The Utah Division of Water Quality conducted a study in 2010 to evaluate the ecological impacts of nutrient additions from POTWs on the State’s streams and rivers. The study was conducted on receiving waters above and below the discharges of eight mechanical treatment plants and one lagoon system. The Division studied these waters above and below discharges for changes in:
- Whole Stream Metabolism
- Nutrient Limitation
- Ecosystem Function
- Water Chemistry and Quality
- Organic Matter Storage
- Macroinvertebrate and Fish Communities
To extrapolate these findings to all of Utah’s waters a water quality model is being developed from these sites to determine what the effects of nutrient additions, or removals, are on other waterbodies.
Because many of the State’s POTW receiving waters are near population centers they are already nutrient enriched from urban or agricultural sources. The Division also surveyed 17 least disturbed streams to determine how streams function with minimal human disturbance as a reference benchmark.
The Division of Water Quality is still in the process of analyzing and interpreting the results from the 2010 field season. For questions about the 2010 Nutrient Criteria Ecological Study contact Mike Shupryt.
The Nutrient Criteria Ecological Study was conducted on the following waterbodies:
|Box Elder Creek||Brigham City WWTP|
|Dry Creek||Spanish Fork City WWTP|
|Little Bear River||Wellsville Lagoons|
|Malad River||Tremonton City WWTP|
|Price River||Price River Water Improvement District|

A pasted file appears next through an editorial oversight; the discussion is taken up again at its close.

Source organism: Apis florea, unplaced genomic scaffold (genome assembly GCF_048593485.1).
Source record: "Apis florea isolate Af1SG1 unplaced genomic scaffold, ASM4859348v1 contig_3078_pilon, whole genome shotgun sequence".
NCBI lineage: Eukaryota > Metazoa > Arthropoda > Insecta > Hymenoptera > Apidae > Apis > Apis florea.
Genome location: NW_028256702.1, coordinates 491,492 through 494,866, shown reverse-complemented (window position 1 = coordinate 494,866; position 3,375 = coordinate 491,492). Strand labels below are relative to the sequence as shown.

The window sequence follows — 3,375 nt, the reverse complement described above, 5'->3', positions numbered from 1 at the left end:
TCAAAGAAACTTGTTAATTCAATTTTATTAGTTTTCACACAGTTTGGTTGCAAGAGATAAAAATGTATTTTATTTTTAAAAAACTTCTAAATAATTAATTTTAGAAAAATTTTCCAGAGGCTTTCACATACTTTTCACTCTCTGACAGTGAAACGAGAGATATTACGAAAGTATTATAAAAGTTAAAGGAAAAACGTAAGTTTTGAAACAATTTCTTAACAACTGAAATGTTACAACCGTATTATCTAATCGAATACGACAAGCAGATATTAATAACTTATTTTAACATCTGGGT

|San Pitch River||Fairview City WWTP|
|San Pitch River||Moroni City WWTP|
|Silver Creek||Snyderville Basin-Silver Creek Water Reclamation Facility|
|Weber River||Oakley City WWTP|
Whole stream metabolism measures the ratio of primary production (plants and algae) to respiration (microbes, insects, fish, plants and algae). Stream metabolism can be measured through daily changes in dissolved oxygen streams and rivers. During the day plants and algae produce excess oxygen and saturate the water. During this time primary production (therefore oxygen levels) are greater than respiration (use of oxygen by organisms). At night primary production is halted and respiration is the major metabolic function. Stream metabolism can be measured by theses daily changes in oxygen concentrations in the water column. Increased nutrients can alter the sources of energy entering the stream shifting the ratio of primary production to respiration. These changes often manifest themselves as increased fluctuations in daily dissolved oxygen. This may result in very low night time dissolved oxygen concentrations that are harmful to aquatic life.
Growth of primary producers (plants and algae) in streams is usually limited by the available nutrients in the water. Increases in important nutrients, like nitrogen (N) and phosphorus (P), can lead to rapid increases in primary production and increase the overall available energy in a system. We used growth plates spiked with nutrient enriched (N, P & N+P) agar to evaluate the effects of added nutrients on algal growth. This can help determine if a particular waterbody needs to have more restrictive nutrient criteria for nitrogen, phosphorus or both.